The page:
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Ans. select deptid from employee where salary > 5000 group by(deptid) having count(empid) >=5
15.Nested Queries- query within a query is called Nested query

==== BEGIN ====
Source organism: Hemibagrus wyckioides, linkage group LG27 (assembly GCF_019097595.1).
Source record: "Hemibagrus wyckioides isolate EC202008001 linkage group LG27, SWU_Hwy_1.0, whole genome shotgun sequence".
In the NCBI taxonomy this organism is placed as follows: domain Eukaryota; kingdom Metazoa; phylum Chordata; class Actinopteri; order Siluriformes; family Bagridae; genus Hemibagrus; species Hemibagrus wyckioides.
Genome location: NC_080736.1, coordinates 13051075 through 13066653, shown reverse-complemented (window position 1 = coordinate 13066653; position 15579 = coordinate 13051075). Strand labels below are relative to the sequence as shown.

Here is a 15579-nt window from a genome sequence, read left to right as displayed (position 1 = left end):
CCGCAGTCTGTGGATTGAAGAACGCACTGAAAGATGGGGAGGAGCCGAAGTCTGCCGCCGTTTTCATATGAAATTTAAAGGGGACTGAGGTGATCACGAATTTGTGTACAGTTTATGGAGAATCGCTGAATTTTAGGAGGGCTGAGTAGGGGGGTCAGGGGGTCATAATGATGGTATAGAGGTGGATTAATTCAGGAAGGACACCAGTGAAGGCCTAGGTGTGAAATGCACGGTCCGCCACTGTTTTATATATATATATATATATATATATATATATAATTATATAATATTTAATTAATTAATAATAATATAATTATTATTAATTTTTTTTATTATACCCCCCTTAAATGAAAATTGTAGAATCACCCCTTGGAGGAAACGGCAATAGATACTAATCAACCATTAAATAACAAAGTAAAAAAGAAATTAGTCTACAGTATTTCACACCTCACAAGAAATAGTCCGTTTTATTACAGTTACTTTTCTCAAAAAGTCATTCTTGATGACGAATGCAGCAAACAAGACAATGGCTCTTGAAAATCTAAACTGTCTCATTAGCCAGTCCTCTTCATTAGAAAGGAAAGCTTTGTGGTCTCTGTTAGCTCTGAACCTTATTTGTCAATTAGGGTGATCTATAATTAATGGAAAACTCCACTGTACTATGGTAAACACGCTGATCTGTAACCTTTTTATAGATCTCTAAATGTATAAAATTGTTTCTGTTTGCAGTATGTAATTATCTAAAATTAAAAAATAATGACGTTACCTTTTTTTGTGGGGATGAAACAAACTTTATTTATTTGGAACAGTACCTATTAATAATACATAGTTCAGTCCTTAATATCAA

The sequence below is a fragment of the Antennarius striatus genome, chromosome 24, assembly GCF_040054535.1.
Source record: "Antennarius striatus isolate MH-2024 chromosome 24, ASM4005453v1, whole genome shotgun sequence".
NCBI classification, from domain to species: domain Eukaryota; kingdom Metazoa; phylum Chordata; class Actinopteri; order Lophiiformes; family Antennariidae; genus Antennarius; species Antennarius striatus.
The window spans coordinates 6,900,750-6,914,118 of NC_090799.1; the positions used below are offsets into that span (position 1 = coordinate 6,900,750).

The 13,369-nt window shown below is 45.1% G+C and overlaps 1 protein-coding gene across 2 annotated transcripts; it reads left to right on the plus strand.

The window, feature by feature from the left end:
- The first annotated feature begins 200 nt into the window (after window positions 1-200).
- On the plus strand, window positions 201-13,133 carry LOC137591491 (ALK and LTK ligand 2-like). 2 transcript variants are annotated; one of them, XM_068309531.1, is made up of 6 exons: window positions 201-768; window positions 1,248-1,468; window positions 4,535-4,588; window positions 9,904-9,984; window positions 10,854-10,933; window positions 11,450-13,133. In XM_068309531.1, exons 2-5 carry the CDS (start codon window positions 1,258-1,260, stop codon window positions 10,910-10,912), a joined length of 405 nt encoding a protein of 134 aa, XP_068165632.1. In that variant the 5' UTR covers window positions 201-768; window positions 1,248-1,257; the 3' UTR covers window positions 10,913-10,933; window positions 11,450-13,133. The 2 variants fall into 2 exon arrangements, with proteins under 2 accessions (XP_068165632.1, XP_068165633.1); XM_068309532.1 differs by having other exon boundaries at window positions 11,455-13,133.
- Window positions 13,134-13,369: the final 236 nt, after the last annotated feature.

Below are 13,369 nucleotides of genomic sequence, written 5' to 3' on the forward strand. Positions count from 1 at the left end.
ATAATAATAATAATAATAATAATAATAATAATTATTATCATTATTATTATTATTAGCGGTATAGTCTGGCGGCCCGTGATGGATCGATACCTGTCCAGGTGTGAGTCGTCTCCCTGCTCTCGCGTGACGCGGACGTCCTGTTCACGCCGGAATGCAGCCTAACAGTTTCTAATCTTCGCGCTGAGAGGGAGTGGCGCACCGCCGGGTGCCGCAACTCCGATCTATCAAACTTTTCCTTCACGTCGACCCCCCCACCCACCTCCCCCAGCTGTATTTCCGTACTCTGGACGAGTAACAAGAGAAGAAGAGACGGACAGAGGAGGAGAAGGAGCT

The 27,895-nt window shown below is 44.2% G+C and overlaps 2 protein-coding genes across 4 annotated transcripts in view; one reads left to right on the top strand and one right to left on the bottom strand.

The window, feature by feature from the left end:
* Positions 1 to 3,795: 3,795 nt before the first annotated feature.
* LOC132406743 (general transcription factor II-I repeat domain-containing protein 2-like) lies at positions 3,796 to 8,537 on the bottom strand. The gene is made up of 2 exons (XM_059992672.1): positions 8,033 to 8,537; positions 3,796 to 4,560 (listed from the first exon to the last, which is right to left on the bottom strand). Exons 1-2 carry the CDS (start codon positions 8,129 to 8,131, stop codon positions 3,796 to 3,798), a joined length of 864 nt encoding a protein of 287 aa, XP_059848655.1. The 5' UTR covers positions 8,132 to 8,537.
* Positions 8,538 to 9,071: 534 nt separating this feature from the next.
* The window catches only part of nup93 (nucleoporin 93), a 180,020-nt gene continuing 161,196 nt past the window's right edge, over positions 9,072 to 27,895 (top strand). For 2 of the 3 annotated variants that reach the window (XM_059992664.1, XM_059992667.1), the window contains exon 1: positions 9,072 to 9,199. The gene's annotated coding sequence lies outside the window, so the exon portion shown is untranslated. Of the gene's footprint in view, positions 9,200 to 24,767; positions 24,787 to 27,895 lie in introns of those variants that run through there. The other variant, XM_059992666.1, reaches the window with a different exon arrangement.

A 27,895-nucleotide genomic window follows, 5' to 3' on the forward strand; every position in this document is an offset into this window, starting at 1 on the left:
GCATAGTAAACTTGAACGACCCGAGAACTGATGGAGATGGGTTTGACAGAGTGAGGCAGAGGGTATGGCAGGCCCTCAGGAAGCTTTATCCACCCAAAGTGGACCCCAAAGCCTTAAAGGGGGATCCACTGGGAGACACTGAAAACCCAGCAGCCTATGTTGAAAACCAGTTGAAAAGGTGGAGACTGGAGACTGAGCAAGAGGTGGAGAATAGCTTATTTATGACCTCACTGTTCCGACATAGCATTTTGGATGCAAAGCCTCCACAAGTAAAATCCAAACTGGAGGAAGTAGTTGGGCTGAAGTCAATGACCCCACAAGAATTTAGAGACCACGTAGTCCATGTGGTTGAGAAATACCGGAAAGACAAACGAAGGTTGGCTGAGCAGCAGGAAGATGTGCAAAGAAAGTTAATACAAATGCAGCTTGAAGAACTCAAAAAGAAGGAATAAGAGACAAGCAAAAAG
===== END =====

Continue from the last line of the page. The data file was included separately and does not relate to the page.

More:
Example: select ename from employee where salary = ( select max (sal) from emp) In this query, query inside parentheses is inner query. Iinner query executes first and return maximum salary in employee table which is 50000 ,then outer query will look like: Select ename from employee where salary =50000 Q15. write a query to name of employees having salary greater than ‘Hermesh’. Ans. select ename from employee where salary > ( select salary from employee where ename = ‘ Hermesh‘) This query run correctly if there is only one employee with name ‘Hermesh’ , inner query return single value. But, if there are more than one employee with name ‘Hermesh’ then inner query returns a set of values and > operator (all relational operator) can compare values but not set of value. In this case above condition look like: salary > {20000 , 50000} , which is not a valid statement, so above query will give error. To overcome this type of error Any,All and Some is used with relational operators. Example: select ename from employee where salary > all (select salary from employee where ename = ‘ Hermesh‘). Now, if table have more than one employee with name ‘Hermesh’ and set of salaries are returned by inner query, suppose it is {1000,30000,15000,20000}, then ‘>All’ will compare values in salary field in table by all values in set. In simpler way, ‘>All’ select maximum value from set and then compare this maximum value with values in table. There is no need to compare for all other values in set. If values in salary field in table is greater than maximum value in Set than it will also greater than all other values in Set. Similarly, <All - means Minimum in set =ALL - not possible > Any - means Minimum in set <Any - means Maximum in set =Any - same as ‘In’ operator Some is same as Any. Nested Queries for two or more tables Examples: consider two relations employee and department Employee(empno, ename,deptno) Department(deptno, dname,dcity). Q16. write a query to find name of employee of ‘Research’ department. Ans. select ename from employee where deptno in (select deptno from department where dname=’Research’) Here inner query run on department table and return deptno, this deptno can be equated with deptno of Employee table. Q17. write a query to find name of employees whom department is in Delhi. Ans. select ename from employee where deptno in (select deptno from department where dcity=’Delhi’ 16. Key constraints: Unique Key – those fields in relation have unique values, can be assigned unique keys. A unique key can have any number of null values. For example, if we assign ename field in